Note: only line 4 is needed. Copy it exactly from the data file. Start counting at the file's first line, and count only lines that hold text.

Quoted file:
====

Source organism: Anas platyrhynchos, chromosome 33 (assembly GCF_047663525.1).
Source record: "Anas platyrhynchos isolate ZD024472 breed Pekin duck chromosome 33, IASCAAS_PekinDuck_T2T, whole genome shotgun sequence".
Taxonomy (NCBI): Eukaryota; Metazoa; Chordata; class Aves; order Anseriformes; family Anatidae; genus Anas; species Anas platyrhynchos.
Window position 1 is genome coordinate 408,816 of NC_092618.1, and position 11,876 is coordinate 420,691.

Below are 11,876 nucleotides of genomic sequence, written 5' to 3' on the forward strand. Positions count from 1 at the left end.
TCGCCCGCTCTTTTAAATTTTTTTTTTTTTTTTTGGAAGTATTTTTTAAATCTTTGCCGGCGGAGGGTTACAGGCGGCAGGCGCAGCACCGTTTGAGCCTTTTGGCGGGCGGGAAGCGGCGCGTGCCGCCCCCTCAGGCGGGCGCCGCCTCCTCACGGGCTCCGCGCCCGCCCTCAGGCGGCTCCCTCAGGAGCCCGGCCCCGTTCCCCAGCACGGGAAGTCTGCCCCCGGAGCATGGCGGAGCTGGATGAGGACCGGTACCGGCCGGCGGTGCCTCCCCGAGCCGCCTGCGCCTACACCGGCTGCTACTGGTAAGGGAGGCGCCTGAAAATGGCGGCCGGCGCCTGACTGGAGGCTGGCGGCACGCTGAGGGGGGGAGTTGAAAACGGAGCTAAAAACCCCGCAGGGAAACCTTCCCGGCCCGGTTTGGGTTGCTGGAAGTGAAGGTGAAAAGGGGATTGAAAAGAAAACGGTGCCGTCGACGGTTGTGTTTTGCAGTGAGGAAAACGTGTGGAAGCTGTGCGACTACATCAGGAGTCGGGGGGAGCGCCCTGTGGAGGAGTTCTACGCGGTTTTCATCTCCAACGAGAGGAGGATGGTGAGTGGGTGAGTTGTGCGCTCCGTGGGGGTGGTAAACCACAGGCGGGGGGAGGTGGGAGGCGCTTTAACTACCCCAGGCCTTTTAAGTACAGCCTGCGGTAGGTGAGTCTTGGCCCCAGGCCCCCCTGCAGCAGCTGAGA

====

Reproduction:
Window position 1 is genome coordinate 408,816 of NC_092618.1, and position 11,876 is coordinate 420,691.